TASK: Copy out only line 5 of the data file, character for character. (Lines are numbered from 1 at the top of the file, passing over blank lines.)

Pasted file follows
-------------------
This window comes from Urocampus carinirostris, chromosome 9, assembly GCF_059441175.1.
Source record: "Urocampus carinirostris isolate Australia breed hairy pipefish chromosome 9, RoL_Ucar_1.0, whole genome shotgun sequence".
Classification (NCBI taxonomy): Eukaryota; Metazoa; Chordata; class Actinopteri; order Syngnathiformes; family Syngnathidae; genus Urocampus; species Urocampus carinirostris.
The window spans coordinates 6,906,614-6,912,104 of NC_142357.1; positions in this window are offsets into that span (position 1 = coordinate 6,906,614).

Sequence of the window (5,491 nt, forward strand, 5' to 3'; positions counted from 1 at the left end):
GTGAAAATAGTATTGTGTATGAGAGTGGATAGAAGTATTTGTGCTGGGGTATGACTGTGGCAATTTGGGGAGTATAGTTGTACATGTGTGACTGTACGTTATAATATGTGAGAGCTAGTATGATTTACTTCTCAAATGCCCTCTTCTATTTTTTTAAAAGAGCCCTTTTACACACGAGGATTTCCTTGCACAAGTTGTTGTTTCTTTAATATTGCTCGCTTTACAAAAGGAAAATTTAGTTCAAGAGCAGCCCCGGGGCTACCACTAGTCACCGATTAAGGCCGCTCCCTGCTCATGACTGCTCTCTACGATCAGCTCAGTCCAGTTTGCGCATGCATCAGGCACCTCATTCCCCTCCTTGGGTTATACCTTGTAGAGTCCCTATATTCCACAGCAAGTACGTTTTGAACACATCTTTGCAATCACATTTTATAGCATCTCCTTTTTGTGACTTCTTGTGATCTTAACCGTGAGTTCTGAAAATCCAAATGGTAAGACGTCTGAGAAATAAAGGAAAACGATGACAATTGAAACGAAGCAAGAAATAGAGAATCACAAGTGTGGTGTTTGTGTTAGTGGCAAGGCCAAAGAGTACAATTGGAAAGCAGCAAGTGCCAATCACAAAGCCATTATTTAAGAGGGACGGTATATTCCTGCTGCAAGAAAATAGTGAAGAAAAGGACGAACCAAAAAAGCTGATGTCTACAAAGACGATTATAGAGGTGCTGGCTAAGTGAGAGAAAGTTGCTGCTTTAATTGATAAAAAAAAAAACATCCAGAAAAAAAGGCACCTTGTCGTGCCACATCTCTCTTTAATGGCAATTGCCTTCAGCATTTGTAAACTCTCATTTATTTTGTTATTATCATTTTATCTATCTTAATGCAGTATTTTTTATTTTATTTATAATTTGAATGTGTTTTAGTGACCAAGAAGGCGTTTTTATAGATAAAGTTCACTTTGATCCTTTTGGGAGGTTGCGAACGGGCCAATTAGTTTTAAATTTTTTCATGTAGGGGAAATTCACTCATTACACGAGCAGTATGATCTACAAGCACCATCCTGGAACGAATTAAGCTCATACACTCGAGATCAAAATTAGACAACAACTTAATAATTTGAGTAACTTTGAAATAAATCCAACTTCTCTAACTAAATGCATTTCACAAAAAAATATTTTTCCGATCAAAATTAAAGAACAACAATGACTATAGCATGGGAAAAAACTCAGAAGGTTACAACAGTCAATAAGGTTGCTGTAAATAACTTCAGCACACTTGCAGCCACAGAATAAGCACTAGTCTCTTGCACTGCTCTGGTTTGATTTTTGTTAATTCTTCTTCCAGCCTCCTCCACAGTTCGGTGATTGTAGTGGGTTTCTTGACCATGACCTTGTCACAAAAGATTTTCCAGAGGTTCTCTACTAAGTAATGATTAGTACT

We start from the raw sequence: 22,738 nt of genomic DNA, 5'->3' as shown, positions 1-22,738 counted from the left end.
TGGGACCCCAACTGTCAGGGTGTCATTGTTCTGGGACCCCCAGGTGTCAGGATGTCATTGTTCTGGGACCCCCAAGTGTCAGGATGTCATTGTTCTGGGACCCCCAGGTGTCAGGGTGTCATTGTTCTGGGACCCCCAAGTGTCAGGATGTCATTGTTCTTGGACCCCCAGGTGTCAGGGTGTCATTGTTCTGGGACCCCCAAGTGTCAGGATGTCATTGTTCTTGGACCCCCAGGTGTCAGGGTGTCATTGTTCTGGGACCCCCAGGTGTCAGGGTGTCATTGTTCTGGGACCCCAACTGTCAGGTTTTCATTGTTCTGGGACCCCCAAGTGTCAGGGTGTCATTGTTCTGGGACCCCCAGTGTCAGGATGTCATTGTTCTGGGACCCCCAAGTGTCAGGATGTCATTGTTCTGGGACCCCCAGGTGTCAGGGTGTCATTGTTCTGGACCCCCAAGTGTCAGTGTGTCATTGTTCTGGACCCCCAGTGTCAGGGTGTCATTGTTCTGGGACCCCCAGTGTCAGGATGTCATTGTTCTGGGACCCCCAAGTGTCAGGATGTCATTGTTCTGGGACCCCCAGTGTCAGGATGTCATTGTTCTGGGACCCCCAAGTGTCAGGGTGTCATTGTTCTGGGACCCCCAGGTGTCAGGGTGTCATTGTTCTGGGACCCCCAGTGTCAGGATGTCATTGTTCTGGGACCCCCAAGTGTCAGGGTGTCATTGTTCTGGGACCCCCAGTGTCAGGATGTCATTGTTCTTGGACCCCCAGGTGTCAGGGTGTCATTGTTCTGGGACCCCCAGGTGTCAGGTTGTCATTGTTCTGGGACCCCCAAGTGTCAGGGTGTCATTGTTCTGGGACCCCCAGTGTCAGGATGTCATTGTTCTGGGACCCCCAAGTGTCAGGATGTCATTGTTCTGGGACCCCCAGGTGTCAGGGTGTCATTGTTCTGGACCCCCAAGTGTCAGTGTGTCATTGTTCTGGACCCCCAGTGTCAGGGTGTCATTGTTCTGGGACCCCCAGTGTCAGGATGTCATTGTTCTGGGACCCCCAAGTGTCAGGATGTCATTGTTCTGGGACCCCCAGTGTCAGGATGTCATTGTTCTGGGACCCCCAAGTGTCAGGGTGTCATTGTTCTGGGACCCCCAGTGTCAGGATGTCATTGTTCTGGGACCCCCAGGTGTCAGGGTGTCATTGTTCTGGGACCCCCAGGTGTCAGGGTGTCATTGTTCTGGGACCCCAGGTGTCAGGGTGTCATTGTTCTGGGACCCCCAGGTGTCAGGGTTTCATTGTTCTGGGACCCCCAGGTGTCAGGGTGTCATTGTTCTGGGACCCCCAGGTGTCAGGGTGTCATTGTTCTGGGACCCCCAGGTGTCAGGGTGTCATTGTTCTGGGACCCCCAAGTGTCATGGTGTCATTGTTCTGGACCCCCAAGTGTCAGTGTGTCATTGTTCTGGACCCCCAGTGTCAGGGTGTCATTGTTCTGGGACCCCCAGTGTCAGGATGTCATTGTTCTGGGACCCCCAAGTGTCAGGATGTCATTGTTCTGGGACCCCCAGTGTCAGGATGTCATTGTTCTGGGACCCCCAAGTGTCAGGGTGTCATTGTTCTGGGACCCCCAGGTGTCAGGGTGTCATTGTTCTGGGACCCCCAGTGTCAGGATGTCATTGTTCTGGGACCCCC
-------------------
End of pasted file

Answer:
Sequence of the window (5,491 nt, forward strand, 5' to 3'; positions counted from 1 at the left end):